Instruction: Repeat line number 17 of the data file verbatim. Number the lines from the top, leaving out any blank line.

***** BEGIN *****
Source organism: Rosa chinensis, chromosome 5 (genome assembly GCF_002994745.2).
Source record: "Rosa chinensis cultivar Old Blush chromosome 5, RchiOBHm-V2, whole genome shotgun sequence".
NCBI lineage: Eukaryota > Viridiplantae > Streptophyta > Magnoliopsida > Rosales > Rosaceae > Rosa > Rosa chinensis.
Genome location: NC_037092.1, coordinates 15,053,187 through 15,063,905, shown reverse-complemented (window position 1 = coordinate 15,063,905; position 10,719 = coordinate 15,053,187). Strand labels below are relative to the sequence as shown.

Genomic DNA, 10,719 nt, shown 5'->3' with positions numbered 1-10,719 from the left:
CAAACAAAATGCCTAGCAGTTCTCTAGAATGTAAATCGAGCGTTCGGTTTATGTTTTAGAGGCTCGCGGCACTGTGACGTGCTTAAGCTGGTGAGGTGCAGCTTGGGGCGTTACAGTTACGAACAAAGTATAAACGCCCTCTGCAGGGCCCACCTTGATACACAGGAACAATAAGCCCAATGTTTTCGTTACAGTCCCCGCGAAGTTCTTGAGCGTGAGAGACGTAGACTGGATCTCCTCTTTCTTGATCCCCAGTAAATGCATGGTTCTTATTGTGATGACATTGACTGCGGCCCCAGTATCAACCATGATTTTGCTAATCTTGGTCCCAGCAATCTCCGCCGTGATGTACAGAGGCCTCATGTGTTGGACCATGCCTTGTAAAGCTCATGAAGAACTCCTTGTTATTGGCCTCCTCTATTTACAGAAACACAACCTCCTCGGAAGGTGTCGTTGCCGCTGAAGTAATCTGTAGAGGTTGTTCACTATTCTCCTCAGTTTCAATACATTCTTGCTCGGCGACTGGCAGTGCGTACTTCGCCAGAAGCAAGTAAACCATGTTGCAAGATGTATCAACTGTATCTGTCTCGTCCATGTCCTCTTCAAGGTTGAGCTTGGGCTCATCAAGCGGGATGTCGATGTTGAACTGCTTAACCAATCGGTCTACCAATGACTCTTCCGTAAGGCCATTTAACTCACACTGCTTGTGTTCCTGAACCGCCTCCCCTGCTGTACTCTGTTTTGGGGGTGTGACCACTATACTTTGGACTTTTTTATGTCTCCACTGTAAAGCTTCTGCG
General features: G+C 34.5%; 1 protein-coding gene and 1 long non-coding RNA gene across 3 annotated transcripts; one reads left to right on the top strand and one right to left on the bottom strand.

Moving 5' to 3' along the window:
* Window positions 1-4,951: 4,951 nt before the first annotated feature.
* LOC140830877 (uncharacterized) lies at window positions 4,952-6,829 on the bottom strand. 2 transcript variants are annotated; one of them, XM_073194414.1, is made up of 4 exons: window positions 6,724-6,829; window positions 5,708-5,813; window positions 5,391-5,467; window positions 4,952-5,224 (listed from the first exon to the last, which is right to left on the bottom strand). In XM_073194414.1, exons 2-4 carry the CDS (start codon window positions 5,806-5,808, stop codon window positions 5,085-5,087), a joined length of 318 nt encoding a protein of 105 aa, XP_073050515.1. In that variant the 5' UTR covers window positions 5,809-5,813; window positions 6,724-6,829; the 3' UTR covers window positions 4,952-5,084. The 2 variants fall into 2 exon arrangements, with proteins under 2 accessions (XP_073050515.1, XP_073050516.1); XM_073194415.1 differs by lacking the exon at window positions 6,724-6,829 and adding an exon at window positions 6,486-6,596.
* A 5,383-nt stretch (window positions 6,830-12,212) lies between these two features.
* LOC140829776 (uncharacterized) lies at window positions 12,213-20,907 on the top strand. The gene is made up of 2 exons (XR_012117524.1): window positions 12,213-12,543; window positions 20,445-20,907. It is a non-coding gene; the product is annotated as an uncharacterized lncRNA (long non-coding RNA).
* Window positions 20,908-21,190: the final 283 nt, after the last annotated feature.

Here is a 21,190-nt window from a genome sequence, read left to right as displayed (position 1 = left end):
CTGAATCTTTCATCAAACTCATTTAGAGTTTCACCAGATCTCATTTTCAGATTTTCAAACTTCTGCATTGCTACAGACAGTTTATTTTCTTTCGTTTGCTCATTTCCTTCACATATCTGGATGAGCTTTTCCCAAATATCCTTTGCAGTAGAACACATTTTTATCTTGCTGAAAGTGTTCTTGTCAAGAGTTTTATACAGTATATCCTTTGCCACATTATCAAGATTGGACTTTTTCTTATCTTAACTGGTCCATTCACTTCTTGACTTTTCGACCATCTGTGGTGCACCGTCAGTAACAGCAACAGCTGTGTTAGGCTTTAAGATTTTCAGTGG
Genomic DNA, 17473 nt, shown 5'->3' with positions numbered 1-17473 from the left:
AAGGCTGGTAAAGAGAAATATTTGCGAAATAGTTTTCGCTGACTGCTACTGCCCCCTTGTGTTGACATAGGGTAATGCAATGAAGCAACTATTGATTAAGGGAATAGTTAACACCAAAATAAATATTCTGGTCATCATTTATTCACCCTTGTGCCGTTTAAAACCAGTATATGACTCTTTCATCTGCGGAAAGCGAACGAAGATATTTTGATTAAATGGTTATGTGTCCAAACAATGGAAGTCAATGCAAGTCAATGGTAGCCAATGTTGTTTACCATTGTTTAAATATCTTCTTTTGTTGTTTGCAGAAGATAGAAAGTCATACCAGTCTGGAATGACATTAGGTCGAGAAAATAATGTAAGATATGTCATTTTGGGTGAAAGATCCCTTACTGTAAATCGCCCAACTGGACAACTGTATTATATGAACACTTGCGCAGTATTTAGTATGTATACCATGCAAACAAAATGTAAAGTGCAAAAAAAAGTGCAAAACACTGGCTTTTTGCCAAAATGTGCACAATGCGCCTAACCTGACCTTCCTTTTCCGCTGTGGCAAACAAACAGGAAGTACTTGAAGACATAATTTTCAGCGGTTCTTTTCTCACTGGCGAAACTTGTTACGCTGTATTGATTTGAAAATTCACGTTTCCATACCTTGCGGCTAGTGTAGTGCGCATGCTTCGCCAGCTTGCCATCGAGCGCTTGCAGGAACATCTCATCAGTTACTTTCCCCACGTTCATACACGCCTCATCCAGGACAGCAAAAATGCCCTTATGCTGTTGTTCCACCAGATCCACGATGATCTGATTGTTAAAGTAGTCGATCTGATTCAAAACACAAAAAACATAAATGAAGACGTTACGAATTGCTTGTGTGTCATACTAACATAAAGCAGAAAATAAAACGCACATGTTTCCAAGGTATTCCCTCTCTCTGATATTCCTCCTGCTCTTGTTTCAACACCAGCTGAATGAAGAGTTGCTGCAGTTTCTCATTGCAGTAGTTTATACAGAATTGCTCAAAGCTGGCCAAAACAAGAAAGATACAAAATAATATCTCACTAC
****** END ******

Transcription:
AAGGCTGGTAAAGAGAAATATTTGCGAAATAGTTTTCGCTGACTGCTACTGCCCCCTTGTGTTGACATAGGGTAATGCAATGAAGCAACTATTGATTAAGGGAATAGTTAACACCAAAATAAATATTCTGGTCATCATTTATTCACCCTTGTGCCGTTTAAAACCAGTATATGACTCTTTCATCTGCGGAAAGCGAACGAAGATATTTTGATTAAATGGTTATGTGTCCAAACAATGGAAGTCAATGCAAGTCAATGGTAGCCAATGTTGTTTACCATTGTTTAAATATCTTCTTTTGTTGTTTGCAGAAGATAGAAAGTCATACCAGTCTGGAATGACATTAGGTCGAGAAAATAATGTAAGATATGTCATTTTGGGTGAAAGATCCCTTACTGTAAATCGCCCAACTGGACAACTGTATTATATGAACACTTGCGCAGTATTTAGTATGTATACCATGCAAACAAAATGTAAAGTGCAAAAAAAAGTGCAAAACACTGGCTTTTTGCCAAAATGTGCACAATGCGCCTAACCTGACCTTCCTTTTCCGCTGTGGCAAACAAACAGGAAGTACTTGAAGACATAATTTTCAGCGGTTCTTTTCTCACTGGCGAAACTTGTTACGCTGTATTGATTTGAAAATTCACGTTTCCATACCTTGCGGCTAGTGTAGTGCGCATGCTTCGCCAGCTTGCCATCGAGCGCTTGCAGGAACATCTCATCAGTTACTTTCCCCACGTTCATACACGCCTCATCCAGGACAGCAAAAATGCCCTTATGCTGTTGTTCCACCAGATCCACGATGATCTGATTGTTAAAGTAGTCGATCTGATTCAAAACACAAAAAACATAAATGAAGACGTTACGAATTGCTTGTGTGTCATACTAACATAAAGCAGAAAATAAAACGCACATGTTTCCAAGGTATTCCCTCTCTCTGATATTCCTCCTGCTCTTGTTTCAACACCAGCTGAATGAAGAGTTGCTGCAGTTTCTCATTGCAGTAGTTTATACAGAATTGCTCAAAGCTGGCCAAAACAAGAAAGATACAAAATAATATCTCACTAC